This experience taught me about the importance of creating a caring classroom environment and using active engagement strategies. When you make learning both challenging and fun, kids don't have time to think about misbehaving.

Over the years, I developed a step-by-step system for getting the school year off to a great start, and last year I shared those strategies in a webinar called How to Launch a Super School Year. I don't plan to present it again until late July, but if you can't wait for the live webinar, you can sign up to watch the replay of last year's webinar. As I shared in the webinar, when you believe that this is going to be your best year ever and you act accordingly, it will be!

4. Learn to work smarter, not harder.

We've all heard this advice, but what does it really mean? Until a few years ago, I had never heard anyone explain exactly HOW teachers are supposed to work smarter and not harder. Anyone who lives with a teacher knows that they work insane numbers of hours each week, and they never get everything done! The "normal" 40 hour work week sounds like an impossible dream to a teacher who's working 60 or 70 hours a week.

I loved teaching, but I will be the first to admit that I worked far too many hours. It's a wonder that I didn't burn out because I never could figure out how to "work smarter" and not harder. But a few years ago, I found out that it's possible to work less and still be a great teacher. I learned that Angela Watson, who will be presenting the webinar I mentioned earlier, taught 3rd grade for many years, and she was able to work a 40 hour teacher workweek. You can tell from Angela's blog that she was a great teacher, so I was a bit skeptical about her claim that she only worked 40 hours a week.

Then I became a member of her 40 Hour Teacher Workweek Club and started learning all of her secrets! Each week Angela sends an email to club members that's packed with productivity strategies, and she also has a Facebook group where members can get support with implementing the strategies. Angela doesn't promise that everyone will be able to reduce their workweek to 40 hours, but data she's collected shows that club members are able to shave an average of 1 hours off every week. That's over 40 hours a month saved just by learning to be more productive!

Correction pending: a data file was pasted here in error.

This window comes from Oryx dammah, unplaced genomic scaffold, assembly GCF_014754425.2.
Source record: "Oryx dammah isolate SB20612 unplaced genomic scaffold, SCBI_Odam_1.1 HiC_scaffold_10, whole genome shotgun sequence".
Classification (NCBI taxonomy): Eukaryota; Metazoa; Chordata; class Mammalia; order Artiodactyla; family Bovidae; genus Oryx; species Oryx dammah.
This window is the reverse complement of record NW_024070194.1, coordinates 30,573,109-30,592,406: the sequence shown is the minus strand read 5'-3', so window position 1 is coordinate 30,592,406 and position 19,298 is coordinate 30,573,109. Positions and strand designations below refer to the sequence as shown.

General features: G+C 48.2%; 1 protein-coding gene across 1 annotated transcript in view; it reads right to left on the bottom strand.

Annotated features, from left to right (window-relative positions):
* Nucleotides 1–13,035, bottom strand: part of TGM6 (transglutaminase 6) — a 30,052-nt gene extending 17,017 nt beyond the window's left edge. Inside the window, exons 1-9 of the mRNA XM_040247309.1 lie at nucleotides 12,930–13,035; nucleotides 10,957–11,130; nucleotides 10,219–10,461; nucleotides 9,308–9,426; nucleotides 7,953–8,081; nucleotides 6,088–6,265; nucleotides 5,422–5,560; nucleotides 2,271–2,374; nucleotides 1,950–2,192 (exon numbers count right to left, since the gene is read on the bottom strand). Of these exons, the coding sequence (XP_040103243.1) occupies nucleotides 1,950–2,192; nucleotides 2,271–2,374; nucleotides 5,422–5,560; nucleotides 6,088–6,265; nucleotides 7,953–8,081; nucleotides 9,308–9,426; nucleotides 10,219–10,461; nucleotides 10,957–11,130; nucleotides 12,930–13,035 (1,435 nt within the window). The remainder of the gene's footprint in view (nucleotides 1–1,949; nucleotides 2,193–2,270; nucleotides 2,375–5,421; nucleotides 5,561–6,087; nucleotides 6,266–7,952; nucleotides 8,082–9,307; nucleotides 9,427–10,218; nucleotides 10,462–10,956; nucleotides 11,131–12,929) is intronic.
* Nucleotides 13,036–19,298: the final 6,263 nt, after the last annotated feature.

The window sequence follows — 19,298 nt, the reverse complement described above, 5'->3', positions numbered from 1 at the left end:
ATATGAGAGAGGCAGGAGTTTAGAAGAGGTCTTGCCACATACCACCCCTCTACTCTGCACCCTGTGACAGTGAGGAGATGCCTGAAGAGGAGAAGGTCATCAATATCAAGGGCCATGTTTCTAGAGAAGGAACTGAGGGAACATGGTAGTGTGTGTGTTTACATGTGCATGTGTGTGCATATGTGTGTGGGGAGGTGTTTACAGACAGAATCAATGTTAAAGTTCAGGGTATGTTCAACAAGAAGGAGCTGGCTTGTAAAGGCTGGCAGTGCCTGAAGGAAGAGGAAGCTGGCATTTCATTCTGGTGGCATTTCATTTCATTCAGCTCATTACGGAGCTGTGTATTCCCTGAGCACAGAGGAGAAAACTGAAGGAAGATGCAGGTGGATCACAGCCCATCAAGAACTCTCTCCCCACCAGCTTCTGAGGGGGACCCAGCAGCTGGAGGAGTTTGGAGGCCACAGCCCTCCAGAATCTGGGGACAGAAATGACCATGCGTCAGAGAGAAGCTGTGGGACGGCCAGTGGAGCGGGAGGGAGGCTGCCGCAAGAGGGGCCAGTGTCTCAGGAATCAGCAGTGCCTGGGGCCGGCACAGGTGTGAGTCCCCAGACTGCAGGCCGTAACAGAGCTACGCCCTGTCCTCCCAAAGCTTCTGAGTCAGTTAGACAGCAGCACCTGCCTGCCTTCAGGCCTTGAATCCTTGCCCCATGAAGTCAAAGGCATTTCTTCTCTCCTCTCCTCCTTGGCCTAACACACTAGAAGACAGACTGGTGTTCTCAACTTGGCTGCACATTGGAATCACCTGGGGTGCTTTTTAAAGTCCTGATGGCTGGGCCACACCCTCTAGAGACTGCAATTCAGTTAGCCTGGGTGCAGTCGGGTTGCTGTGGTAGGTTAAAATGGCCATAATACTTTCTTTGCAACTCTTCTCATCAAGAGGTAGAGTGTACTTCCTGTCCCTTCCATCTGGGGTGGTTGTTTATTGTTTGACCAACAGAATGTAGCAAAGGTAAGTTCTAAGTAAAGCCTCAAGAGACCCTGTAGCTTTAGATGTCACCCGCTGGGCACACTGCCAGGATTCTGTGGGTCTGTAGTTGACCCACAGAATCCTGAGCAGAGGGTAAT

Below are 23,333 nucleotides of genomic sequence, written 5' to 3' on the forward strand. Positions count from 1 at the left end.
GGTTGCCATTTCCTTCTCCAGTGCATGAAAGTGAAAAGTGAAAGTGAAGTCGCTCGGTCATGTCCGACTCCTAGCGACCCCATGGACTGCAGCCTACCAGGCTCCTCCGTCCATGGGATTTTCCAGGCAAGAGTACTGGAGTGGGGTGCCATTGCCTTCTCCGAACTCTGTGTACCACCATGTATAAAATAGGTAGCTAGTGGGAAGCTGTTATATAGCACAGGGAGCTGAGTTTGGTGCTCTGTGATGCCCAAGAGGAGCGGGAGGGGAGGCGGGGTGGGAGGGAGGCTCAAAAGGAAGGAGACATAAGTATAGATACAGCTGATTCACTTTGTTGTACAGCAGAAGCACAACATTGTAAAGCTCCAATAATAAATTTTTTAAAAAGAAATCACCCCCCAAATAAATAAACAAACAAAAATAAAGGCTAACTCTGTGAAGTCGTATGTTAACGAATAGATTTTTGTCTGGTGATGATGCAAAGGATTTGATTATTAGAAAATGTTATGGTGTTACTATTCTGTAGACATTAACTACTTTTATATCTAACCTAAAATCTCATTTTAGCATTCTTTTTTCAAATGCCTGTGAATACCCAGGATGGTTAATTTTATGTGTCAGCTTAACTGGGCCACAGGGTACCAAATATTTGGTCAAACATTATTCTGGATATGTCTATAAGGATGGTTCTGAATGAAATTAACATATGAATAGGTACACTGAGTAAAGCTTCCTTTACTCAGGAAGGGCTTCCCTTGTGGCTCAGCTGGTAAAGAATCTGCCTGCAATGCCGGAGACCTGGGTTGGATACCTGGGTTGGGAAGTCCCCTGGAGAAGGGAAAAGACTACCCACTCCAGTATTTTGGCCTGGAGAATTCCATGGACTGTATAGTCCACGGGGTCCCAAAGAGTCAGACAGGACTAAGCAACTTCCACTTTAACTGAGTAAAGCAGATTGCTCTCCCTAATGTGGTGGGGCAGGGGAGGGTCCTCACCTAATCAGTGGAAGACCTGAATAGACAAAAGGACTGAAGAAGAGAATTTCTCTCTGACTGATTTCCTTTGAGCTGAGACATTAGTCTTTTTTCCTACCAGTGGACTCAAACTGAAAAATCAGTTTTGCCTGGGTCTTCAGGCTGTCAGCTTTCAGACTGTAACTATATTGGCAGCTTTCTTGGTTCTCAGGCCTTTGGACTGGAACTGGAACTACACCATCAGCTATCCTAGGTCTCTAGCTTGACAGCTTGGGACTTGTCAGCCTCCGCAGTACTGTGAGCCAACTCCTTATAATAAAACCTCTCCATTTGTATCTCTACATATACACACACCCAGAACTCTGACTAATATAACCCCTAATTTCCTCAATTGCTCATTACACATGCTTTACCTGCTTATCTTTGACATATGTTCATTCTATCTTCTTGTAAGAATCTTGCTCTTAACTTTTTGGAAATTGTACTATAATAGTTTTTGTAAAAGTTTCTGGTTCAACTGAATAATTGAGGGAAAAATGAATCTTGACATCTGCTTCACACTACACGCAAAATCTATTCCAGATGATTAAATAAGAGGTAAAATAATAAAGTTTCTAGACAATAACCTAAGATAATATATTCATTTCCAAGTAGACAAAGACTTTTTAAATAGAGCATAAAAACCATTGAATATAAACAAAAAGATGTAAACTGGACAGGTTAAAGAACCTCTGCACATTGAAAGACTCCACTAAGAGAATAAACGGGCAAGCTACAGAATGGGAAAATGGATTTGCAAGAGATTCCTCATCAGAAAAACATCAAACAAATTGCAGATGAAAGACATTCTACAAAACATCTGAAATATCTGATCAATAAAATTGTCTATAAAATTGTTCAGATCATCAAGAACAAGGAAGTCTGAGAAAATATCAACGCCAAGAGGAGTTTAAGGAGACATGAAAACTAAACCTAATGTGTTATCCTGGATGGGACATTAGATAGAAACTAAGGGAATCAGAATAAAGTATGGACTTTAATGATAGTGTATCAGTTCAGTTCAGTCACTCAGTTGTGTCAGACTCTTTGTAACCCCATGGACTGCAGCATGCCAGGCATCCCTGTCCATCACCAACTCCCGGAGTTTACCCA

The 40 Hour Teacher Workweek Club is only open twice a year to new members, and the last enrollment period ended on July 7th. If you'd like to be notified when the club opens to new members again, click here and provide me with your contact information. I'll email you a reminder a few weeks before membership opens.

5. Never stop learning, growing, and trying new strategies.
One reason I loved teaching was that I was always learning and growing. I loved figuring out new ways to teach a concept more effectively and creating new resources to help my kids become self-motivated learners. Every school year was different, bringing new challenges and new opportunities for growth. I couldn't imagine pulling out the same set of lesson plans and teaching from them every year... how boring! Students come to us with different needs each year, technology is always changing, and brain research continues to provide us with more evidence about how we learn best. How could I possibly teach from last year's lesson plans?

If you realize you're bored because you've been teaching the same thing, year after year, it's time for a change. Why not request a move to a different grade level or teach a different subject? Try a new program with your students, like reading workshop, literature circles, or math stations. Explore a new online tool like Plickers or Kahoot, and make a plan for implementing it in your classroom. Join teacher Facebook groups where you can ask for ideas and advice about new strategies and technologies. How about signing up to watch some of my webinars for teachers? You'll soon feel rejuvenated and ready for a new year!

6. Remember why you became a teacher, and stay true to your purpose. 

If you're like most elementary teachers, you became a teacher because you wanted to work with children and make a difference. But in today's current educational climate, it's easy to lose sight of your purpose when it feels like teaching is more about following district mandates than meeting student needs.